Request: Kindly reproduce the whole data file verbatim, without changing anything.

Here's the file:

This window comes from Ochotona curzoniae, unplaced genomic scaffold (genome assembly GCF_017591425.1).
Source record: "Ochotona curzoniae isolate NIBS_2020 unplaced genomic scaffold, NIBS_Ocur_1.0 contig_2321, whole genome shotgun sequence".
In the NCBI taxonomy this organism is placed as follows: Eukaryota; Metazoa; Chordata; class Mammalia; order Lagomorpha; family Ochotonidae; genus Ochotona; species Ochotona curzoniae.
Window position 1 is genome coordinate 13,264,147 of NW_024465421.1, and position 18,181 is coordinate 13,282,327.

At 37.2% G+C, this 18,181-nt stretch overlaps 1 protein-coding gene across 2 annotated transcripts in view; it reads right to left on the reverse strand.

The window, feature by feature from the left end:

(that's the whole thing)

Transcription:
This window comes from Ochotona curzoniae, unplaced genomic scaffold (genome assembly GCF_017591425.1).
Source record: "Ochotona curzoniae isolate NIBS_2020 unplaced genomic scaffold, NIBS_Ocur_1.0 contig_2321, whole genome shotgun sequence".
In the NCBI taxonomy this organism is placed as follows: Eukaryota; Metazoa; Chordata; class Mammalia; order Lagomorpha; family Ochotonidae; genus Ochotona; species Ochotona curzoniae.
Window position 1 is genome coordinate 13,264,147 of NW_024465421.1, and position 18,181 is coordinate 13,282,327.

At 37.2% G+C, this 18,181-nt stretch overlaps 1 protein-coding gene across 2 annotated transcripts in view; it reads right to left on the reverse strand.

The window, feature by feature from the left end: